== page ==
How Not To Write A Press Release

RoxStars

I know this goes against all self-help advice, where you are supposed always to accentuate the positive, to talk about what you should do as opposed to what you shouldn’t do, but I thought I might share an email I got recently. I’ve anonymised it so as hopefully not to embarrass anyone.

Hi Tony [use of name – tick]

Hope you’re well! [unnecessary, but at least you’ve put “you’re” and not “your” – half a tick]

I want to introduce you to a new health brand, Airs and Graces [establish reason for emailing at outset – tick].

The Airs and Graces range is made with premium ingredients and promises to take care of all your nutritional needs throughout the day, providing everything from the perfect start to a replenishing boost in the evening. Say hello to Airs and Graces [yes, but what is it? A vitamin supplement? A cereal bar? A protein shake?]

Airs and Graces is divided into 3 ranges; Invigorate, Sustain and Energise – Gluten free, lactose free, vegan options and with no added sugar, Airs and Graces is the healthy lifestyle addition everybody needs.[nope, still no idea]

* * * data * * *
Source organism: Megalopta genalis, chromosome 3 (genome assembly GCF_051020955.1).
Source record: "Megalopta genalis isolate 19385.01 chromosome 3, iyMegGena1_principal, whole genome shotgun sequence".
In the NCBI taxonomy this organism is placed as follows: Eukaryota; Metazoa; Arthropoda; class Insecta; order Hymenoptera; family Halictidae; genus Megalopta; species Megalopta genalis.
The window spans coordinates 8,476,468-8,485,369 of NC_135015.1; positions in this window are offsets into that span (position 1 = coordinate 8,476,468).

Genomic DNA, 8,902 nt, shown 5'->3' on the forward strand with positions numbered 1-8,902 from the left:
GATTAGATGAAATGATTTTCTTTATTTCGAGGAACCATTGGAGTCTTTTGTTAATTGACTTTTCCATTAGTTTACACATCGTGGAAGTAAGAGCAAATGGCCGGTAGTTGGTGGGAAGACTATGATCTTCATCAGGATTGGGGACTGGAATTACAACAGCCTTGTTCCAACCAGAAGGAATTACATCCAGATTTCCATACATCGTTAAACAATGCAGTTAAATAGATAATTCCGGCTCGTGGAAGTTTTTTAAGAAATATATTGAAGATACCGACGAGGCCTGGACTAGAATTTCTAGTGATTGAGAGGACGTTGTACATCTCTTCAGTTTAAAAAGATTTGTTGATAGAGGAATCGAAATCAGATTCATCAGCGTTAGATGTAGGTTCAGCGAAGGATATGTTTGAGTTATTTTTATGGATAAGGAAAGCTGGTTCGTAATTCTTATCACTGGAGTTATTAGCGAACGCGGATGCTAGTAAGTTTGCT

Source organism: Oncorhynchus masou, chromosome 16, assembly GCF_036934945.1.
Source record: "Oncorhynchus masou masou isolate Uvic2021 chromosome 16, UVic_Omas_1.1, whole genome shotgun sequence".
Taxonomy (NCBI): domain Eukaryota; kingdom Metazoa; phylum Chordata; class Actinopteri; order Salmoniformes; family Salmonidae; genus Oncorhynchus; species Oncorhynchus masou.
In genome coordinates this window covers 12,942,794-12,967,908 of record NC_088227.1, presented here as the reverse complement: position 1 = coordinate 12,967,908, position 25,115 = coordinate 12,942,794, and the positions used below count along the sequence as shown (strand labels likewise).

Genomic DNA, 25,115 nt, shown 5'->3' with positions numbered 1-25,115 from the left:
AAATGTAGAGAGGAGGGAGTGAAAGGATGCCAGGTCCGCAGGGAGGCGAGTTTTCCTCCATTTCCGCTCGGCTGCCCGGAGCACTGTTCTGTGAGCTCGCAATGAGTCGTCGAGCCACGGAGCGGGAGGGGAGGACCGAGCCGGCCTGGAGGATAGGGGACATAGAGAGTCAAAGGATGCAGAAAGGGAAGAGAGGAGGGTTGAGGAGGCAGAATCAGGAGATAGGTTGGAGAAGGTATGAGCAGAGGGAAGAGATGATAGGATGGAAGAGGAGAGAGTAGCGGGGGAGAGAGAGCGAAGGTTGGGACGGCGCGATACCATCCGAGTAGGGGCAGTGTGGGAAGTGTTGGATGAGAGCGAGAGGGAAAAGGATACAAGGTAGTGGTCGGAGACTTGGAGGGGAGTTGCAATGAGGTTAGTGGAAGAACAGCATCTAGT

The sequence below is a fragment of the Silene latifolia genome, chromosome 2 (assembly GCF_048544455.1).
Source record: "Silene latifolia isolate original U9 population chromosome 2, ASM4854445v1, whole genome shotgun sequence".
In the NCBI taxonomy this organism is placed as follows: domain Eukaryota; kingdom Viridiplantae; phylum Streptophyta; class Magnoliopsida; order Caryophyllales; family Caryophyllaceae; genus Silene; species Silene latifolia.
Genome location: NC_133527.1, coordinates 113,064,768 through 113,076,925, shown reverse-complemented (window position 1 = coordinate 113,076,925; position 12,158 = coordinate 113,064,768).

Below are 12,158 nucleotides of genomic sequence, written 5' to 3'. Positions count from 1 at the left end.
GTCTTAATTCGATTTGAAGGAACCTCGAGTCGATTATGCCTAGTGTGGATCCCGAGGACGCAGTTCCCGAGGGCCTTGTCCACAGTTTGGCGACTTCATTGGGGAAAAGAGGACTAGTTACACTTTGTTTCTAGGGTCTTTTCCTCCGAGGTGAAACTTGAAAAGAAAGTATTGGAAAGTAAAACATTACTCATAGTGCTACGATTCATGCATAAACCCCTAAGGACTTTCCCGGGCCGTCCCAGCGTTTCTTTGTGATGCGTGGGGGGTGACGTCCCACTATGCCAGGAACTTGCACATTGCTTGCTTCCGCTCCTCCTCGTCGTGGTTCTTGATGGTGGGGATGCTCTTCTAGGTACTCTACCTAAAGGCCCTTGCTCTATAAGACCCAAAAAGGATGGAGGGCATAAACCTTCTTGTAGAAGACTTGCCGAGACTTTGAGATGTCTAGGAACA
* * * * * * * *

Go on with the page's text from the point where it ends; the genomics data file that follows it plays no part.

The packaging has been designed by illustrator Bob Smith His bold, playful style is synonymous with the Airs and Graces ethos of living life to the full. Bob Smith is available for interview [like I give a damn. Is he really the key player in all this?].

Do let me know if you think Airs and Graces would be suitable for inclusion [at last, something I do know the answer to].

See what went wrong there? He’s written this beautiful press release but hidden behind lots of clichés and never got to the heart of what he’s promoting.

Always put yourself in the shoes of the recipient. Does it answer the basics of who, what, why? If not, start again.